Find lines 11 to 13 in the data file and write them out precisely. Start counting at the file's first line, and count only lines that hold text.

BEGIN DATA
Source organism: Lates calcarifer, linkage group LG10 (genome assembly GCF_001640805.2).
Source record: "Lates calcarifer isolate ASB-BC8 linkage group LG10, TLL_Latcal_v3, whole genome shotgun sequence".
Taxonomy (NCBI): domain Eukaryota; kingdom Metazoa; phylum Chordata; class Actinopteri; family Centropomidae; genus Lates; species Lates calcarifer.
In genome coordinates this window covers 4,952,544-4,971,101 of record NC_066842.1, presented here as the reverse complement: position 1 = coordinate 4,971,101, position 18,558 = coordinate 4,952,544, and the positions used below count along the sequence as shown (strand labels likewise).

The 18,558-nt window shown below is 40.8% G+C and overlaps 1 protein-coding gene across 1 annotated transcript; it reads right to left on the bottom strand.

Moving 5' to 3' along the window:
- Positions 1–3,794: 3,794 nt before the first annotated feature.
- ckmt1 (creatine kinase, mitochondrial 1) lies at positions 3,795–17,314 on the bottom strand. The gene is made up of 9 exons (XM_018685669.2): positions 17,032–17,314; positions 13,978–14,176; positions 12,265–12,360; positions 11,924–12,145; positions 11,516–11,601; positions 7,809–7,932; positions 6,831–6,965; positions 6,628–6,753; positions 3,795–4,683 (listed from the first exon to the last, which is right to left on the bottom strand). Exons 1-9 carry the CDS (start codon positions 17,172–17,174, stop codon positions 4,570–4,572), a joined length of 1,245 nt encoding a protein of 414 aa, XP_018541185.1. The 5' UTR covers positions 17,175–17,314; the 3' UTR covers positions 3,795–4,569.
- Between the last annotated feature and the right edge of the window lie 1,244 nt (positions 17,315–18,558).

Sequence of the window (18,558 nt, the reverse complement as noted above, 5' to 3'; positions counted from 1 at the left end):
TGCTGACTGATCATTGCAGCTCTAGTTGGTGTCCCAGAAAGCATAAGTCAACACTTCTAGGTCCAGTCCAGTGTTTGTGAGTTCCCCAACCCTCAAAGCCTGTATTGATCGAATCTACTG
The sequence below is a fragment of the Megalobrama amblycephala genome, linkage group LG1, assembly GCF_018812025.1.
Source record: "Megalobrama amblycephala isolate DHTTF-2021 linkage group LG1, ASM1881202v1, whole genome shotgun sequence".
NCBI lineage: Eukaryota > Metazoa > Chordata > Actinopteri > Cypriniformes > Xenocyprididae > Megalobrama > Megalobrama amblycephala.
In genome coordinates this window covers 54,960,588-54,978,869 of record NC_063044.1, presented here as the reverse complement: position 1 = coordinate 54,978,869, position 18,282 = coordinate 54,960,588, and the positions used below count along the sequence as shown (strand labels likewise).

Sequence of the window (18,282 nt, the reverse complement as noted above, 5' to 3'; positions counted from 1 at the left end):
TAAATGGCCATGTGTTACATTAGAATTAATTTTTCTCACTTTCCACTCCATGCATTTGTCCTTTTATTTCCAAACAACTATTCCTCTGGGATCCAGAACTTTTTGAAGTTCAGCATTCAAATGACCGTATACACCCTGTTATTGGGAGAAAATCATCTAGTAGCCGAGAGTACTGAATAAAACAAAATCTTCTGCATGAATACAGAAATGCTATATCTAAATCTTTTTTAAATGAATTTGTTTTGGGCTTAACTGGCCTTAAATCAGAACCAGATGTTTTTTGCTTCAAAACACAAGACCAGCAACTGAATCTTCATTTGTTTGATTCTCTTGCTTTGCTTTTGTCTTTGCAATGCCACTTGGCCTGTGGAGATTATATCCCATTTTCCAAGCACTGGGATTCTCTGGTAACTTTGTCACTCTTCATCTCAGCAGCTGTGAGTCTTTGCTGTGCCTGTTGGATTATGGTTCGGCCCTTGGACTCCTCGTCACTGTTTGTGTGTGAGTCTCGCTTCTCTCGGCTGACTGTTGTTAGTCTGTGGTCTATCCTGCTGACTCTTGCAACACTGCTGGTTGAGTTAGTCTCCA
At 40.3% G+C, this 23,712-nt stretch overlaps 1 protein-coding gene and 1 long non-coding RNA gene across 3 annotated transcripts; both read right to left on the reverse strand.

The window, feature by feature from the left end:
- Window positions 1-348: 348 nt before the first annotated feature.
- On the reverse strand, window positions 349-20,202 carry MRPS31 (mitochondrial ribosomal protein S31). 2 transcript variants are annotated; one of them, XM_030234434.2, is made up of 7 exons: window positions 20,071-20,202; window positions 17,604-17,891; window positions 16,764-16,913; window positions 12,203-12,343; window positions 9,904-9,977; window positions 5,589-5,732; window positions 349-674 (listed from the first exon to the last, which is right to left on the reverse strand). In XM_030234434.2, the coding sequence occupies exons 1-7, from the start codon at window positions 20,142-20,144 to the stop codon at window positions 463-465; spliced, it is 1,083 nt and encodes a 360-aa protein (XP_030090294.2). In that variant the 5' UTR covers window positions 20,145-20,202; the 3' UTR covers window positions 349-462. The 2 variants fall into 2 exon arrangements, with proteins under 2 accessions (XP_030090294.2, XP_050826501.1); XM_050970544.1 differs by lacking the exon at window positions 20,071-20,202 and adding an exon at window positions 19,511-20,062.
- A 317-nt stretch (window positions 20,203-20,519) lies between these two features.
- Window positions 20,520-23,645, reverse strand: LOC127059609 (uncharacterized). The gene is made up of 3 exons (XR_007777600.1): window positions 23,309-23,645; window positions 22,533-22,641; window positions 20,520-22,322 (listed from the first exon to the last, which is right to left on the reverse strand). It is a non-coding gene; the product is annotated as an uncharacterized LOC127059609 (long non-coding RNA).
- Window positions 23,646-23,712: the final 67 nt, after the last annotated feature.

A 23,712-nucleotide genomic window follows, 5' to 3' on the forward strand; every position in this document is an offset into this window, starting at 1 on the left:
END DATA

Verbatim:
TGCTGACTGATCATTGCAGCTCTAGTTGGTGTCCCAGAAAGCATAAGTCAACACTTCTAGGTCCAGTCCAGTGTTTGTGAGTTCCCCAACCCTCAAAGCCTGTATTGATCGAATCTACTG
The sequence below is a fragment of the Megalobrama amblycephala genome, linkage group LG1, assembly GCF_018812025.1.
Source record: "Megalobrama amblycephala isolate DHTTF-2021 linkage group LG1, ASM1881202v1, whole genome shotgun sequence".